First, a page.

Wed. Oct 20th, 2021
Fire OS - Wikipedia

Tablet operating system for Amazon devices

Fire OS is a mobile operating system based on the Android Open Source Project and created by Amazon for its Fire tablets, Echo smart speakers and Fire TV devices. It includes proprietary software, a customized user interface primarily centered on content consumption, and heavy ties to content available from Amazon’s own storefronts and services. Apps for Fire OS are provided through the Amazon Appstore.

History[edit]

Amazon only began referring to the Android derivative as Fire OS with its third iteration of Fire tablets. Unlike previous Fire models, whose operating system is listed as being “based on” Android, the “Fire OS 3.0” operating system is listed as being “compatible with” Android.[citation needed]

Fire OS 5[edit]

which is based on Android 5.0 “Lollipop”, added an updated interface. The home screen features a traditional application grid and pages for content types as opposed to the previous carousel interface. It also introduces “On Deck”, a function which automatically moves content out of offline storage to maintain storage space for new content, the speed reading tool “Word Runner”, and screen color filters. Parental controls were enhanced with a new web browser for FreeTime mode featuring a curated selection of content appropriate for children, as well as “Activity Center” for monitoring usage by children.[9][10][11] Fire OS 5 removed support for device encryption; an Amazon spokesperson stated that encryption was an enterprise-oriented feature that was underused. In March 2016, after the removal was publicized and criticized in the wake of the FBI–Apple encryption dispute, Amazon announced that it would be restoring the feature in a future patch.[12][13]

Fire OS 6[edit]

which is based on Android 7.1.2 “Nougat”, its main changes/new additions include:[14]

  • Adoptable storage: allows users to format and use their SD card as internal storage,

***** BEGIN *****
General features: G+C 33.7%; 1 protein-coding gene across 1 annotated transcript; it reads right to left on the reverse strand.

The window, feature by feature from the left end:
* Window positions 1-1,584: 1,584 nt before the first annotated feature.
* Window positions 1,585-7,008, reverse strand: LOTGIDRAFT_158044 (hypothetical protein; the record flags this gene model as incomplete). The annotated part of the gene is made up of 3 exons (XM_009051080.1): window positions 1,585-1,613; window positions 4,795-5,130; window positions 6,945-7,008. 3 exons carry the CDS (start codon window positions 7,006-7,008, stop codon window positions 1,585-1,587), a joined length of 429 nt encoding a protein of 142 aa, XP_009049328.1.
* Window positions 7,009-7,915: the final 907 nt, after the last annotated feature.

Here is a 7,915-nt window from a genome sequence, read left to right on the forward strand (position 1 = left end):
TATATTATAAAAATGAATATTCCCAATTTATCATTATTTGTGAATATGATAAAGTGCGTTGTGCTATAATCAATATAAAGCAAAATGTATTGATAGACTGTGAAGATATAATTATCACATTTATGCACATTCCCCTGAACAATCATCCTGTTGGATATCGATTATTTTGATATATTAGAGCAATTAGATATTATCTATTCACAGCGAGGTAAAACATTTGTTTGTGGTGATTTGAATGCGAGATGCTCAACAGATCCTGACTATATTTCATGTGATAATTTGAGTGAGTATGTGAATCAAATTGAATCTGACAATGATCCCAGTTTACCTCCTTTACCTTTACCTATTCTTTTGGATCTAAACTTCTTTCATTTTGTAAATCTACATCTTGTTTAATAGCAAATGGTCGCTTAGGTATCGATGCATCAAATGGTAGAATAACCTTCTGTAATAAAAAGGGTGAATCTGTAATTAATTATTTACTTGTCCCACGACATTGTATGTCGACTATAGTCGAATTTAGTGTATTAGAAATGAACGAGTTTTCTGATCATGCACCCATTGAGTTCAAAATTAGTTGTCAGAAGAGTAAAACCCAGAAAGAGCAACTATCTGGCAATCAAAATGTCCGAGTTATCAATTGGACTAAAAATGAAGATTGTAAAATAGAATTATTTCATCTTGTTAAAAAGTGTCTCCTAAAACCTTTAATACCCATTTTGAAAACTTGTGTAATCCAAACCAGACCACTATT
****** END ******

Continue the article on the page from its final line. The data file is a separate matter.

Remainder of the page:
• Doze/App standby: aim to improve battery life by forcing device to sleep when user is not actively using it. This adds restrictions on Apps that want to do background processing and polling etc.

MediaTek Exploits (2019)[edit]

in early 2019 exploit(s) for 6 Fire Tablet models and 1 Fire TV model[15] were discovered and allowed: gaining temporary root access, permenant root access, bootloader unlocking,[16][17] these exploit(s) were caused due to security vulnerability(s) in mulitple Mediatek chipsets[18][19][20]

Features[edit]

Fire OS uses a customized user interface designed to prominently promote content available through Amazon services, such as Amazon Appstore, Prime Video, Amazon Music & Audible, and Kindle Store.[21][22] Its home screen features a carousel of recently accessed content and apps, with a “favorites shelf” of pinned apps directly below it. Sections are provided for different types of content, such as apps, games, music, audiobooks, and video among others. A search function allows users to search through their local content library or Amazon’s stores. Similarly to Android, sliding from the top of the screen exposes quick settings and notifications. Fire OS also provides integration with Goodreads, Facebook, and Twitter. X-Ray is also integrated into its playback functions, allowing users to access supplemental information on what they are currently viewing. The OS features a user system, along with Kindle FreeTime, a suite of parental controls which allow parents to set time limits for using certain types of content.[23]

Amazon’s ecosystem[edit]

Fire OS devices comes with Amazon’s software and content ecosystems such as Here WeGo with a clone of Google Maps API 1.0. Amazon cannot use the Android trademarks to market the devices.[3] Apps for Fire OS are provided through the Amazon Appstore.

Fire OS devices do not have Google mobile services, including the Google Play Store or proprietary APIs, such as Google Maps or Google Cloud Messaging. Google Play Store can be installed,[24] and third-party apps can still be sideloaded via APK files, although full compatibility is not guaranteed if the app depends on Google services.[25]

Members of the Open Handset Alliance (which include the majority of Android OEMs) are contractually forbidden to produce Android devices based on forks of the OS, therefore Fire tablets are manufactured by Quanta Computer, which is not an OHA member.[3]

List of Fire OS versions[edit]

Fire OS version derived from Android version with Android API level example devices notes
1 2.3.3 10 Kindle Fire “based on” Android